Then, when the class floor is open to discussion, try to speak out as early as possible (or when there's a question you can confidently answer) to get it out of the way. If you keep quiet for too long, you might get lumped with a tough question near the end of class. The trick is to get in there first!
If you’re put on the spot and have no clue, we're afraid the only option left is to get blagging. And next time... save yourself the hassle and just do the reading?
Control your bladder in lectures
We all know what it's like when you're desperate, but you just can't bear the thought of running to the loo in front of a packed lecture hall.
You've either got to suck it up (not literally) and take the bladder pain (it all comes down to mind over bladder) or try to wee when you have the opportunity.
Try fitting pee breaks in before every class and lecture – even if that means leaving the house five minutes earlier in the morning to make sure you arrive with enough time.
Bet you never thought you'd have to re-toilet train yourself when you went to uni, eh?
Learn how to speed read
If you have the balls to show up to your class without having done the reading, a quick speed read can help bring you up to date with what's going on (not to mention how it can help for revision).
We wouldn't suggest speed reading an entire novel (*cough* Wikipedia *cough*), but for articles and short chapters it's certainly better than doing no reading at all.
Use a highlighter to bring out any important sections or quotes (or at least what you think seems important in the 10 minutes you've spent swatting up on the topic).
If at any point you get put on the spot, you can divert discussion towards one of the 'interesting' passages you highlighted when you read the article 'thoroughly' the night before.
Ask for help when you need it
This goes for all areas of your life – if you're struggling to keep up with coursework (hence all the speed reading and blagging your way through tutorials), speak to your tutors. If you don't speak up about this stuff, the situation will only get worse as more deadlines pile up.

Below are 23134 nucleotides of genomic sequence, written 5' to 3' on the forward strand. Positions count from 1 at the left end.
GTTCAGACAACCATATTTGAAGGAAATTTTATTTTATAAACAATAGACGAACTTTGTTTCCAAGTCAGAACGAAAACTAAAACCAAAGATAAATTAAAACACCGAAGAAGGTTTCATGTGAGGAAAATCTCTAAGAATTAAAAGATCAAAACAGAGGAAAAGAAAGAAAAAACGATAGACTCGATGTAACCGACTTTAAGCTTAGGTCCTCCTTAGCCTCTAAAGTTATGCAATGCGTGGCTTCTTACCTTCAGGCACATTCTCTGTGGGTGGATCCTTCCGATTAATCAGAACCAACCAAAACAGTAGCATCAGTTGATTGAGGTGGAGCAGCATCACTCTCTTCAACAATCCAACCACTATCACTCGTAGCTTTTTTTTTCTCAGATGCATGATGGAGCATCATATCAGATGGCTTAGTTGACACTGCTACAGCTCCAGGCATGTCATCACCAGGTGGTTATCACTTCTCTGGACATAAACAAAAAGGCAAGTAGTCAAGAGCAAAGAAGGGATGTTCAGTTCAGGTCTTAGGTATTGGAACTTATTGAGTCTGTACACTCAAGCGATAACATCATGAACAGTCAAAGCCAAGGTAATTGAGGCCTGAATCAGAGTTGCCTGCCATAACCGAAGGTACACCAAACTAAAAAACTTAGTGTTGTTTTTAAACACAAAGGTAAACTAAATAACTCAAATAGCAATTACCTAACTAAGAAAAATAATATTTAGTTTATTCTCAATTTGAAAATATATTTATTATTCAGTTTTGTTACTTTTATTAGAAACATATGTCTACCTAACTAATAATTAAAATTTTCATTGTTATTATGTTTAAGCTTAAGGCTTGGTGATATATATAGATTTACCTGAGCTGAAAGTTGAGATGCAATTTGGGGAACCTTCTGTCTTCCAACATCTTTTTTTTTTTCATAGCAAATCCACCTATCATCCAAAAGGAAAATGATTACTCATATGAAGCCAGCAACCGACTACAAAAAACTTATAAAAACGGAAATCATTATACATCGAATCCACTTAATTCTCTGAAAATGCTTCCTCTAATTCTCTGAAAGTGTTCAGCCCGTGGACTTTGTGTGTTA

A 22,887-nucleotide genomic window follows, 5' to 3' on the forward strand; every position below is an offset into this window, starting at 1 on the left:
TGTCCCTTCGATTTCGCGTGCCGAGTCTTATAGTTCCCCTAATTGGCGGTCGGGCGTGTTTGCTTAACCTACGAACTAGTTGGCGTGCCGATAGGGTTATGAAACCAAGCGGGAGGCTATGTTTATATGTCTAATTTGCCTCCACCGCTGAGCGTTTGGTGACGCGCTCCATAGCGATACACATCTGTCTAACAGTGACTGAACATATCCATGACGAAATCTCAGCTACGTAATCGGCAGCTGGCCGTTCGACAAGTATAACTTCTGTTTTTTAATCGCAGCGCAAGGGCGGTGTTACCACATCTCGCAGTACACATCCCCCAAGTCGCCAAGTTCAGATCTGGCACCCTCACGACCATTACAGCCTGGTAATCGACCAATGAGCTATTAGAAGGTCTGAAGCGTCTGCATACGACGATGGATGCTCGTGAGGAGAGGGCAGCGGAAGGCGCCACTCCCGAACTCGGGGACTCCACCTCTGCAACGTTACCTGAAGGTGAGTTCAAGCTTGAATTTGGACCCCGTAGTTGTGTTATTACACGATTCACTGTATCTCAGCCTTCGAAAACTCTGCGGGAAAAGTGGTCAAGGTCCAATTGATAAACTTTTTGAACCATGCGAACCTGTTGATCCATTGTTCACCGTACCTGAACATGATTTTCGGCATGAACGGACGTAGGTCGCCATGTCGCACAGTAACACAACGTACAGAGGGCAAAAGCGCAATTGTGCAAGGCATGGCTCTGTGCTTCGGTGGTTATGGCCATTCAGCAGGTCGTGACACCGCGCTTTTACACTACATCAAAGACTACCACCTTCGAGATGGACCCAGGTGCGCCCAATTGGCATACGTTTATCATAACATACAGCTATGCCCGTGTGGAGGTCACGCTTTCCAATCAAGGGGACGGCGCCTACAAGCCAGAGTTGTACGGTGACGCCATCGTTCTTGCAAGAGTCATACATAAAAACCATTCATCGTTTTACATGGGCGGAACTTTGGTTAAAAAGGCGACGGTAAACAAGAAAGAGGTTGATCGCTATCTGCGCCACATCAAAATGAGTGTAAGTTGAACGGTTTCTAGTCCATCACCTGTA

Likewise, if you're having financial stress (our National Student Money Survey this year suggests that the majority of students struggle to make ends meet at uni) it's really important for you to reach out and get some help.
Asking for some financial support from your parents can be a tough situation for some, but it's also worth remembering that the government uses your parents' income to calculate how much Maintenance Loan to give you.
Therefore, if you're in the lower student loan bracket because your parents have a decent income, it's expected that they will supplement your loan. Read more on how much money your parents should give you at university.
If you need advice, take a look at the various money-saving guides we have online, or even drop us a line directly and we'll try to help where we can. Don't forget that looking after your mental health at university should always be a priority.
Learn some basic cooking skills
It's not that difficult to eat properly at university. You just have to spend a short amount of time working out the basics and mastering a few really simple meals, and you'll be able to feed yourself and save a whole load of cash in the process.
Throwing some pasta and pesto together can make a meal that tides you over for dinner and lunch the next day – you don't have to rely on microwave meals (because they usually taste like crap), or takeaways (because they're expensive, although we have a few tips to get cheaper takeaways every now and again!).
Figure out how to use a washing machine
Throwing your clothes into the washing machine probably doesn't cross your mind very often, and you'll probably be avoiding it as much as possible because:
a) The last time you did it your whites came out pink
b) It can be such a hassle finding somewhere for them to dry when you have various other housemates with the same idea.